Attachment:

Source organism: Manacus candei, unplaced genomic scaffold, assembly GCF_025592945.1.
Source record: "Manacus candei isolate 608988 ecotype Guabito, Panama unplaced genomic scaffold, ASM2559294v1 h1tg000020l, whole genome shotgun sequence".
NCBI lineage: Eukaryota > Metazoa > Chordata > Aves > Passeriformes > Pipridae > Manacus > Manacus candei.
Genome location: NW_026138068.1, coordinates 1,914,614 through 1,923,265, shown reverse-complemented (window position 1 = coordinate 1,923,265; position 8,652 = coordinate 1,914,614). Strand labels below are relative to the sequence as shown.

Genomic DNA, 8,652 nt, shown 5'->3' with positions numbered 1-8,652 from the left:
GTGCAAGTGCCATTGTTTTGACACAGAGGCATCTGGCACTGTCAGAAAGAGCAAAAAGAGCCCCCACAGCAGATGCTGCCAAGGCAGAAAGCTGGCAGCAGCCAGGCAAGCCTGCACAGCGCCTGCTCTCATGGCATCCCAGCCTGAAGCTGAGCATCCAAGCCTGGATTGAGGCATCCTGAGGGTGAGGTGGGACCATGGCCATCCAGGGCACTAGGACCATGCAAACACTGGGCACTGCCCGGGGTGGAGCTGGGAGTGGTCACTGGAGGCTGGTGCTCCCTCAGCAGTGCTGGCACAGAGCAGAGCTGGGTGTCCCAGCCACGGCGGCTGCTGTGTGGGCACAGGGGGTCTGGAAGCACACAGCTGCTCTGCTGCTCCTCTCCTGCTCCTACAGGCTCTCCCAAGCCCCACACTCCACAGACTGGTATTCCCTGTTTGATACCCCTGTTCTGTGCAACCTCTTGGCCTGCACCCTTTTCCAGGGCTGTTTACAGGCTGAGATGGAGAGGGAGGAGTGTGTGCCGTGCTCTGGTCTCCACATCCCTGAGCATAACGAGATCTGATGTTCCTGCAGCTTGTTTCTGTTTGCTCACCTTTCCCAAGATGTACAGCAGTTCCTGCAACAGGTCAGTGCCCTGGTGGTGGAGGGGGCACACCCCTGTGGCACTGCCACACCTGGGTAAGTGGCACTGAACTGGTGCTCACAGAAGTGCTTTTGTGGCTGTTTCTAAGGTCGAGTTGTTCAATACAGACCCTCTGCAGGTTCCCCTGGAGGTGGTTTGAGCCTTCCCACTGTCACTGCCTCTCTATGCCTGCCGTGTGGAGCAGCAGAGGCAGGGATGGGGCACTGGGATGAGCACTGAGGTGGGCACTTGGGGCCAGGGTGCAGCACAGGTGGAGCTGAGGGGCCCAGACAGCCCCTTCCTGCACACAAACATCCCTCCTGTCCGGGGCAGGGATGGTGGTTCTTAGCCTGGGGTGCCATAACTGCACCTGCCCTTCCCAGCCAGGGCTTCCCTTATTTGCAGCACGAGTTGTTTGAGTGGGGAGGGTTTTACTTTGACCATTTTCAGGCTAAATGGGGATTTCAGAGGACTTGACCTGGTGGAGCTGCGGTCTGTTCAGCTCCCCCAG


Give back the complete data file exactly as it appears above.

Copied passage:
Source organism: Manacus candei, unplaced genomic scaffold, assembly GCF_025592945.1.
Source record: "Manacus candei isolate 608988 ecotype Guabito, Panama unplaced genomic scaffold, ASM2559294v1 h1tg000020l, whole genome shotgun sequence".
NCBI lineage: Eukaryota > Metazoa > Chordata > Aves > Passeriformes > Pipridae > Manacus > Manacus candei.
Genome location: NW_026138068.1, coordinates 1,914,614 through 1,923,265, shown reverse-complemented (window position 1 = coordinate 1,923,265; position 8,652 = coordinate 1,914,614). Strand labels below are relative to the sequence as shown.

Genomic DNA, 8,652 nt, shown 5'->3' with positions numbered 1-8,652 from the left:
GTGCAAGTGCCATTGTTTTGACACAGAGGCATCTGGCACTGTCAGAAAGAGCAAAAAGAGCCCCCACAGCAGATGCTGCCAAGGCAGAAAGCTGGCAGCAGCCAGGCAAGCCTGCACAGCGCCTGCTCTCATGGCATCCCAGCCTGAAGCTGAGCATCCAAGCCTGGATTGAGGCATCCTGAGGGTGAGGTGGGACCATGGCCATCCAGGGCACTAGGACCATGCAAACACTGGGCACTGCCCGGGGTGGAGCTGGGAGTGGTCACTGGAGGCTGGTGCTCCCTCAGCAGTGCTGGCACAGAGCAGAGCTGGGTGTCCCAGCCACGGCGGCTGCTGTGTGGGCACAGGGGGTCTGGAAGCACACAGCTGCTCTGCTGCTCCTCTCCTGCTCCTACAGGCTCTCCCAAGCCCCACACTCCACAGACTGGTATTCCCTGTTTGATACCCCTGTTCTGTGCAACCTCTTGGCCTGCACCCTTTTCCAGGGCTGTTTACAGGCTGAGATGGAGAGGGAGGAGTGTGTGCCGTGCTCTGGTCTCCACATCCCTGAGCATAACGAGATCTGATGTTCCTGCAGCTTGTTTCTGTTTGCTCACCTTTCCCAAGATGTACAGCAGTTCCTGCAACAGGTCAGTGCCCTGGTGGTGGAGGGGGCACACCCCTGTGGCACTGCCACACCTGGGTAAGTGGCACTGAACTGGTGCTCACAGAAGTGCTTTTGTGGCTGTTTCTAAGGTCGAGTTGTTCAATACAGACCCTCTGCAGGTTCCCCTGGAGGTGGTTTGAGCCTTCCCACTGTCACTGCCTCTCTATGCCTGCCGTGTGGAGCAGCAGAGGCAGGGATGGGGCACTGGGATGAGCACTGAGGTGGGCACTTGGGGCCAGGGTGCAGCACAGGTGGAGCTGAGGGGCCCAGACAGCCCCTTCCTGCACACAAACATCCCTCCTGTCCGGGGCAGGGATGGTGGTTCTTAGCCTGGGGTGCCATAACTGCACCTGCCCTTCCCAGCCAGGGCTTCCCTTATTTGCAGCACGAGTTGTTTGAGTGGGGAGGGTTTTACTTTGACCATTTTCAGGCTAAATGGGGATTTCAGAGGACTTGACCTGGTGGAGCTGCGGTCTGTTCAGCTCCCCCAG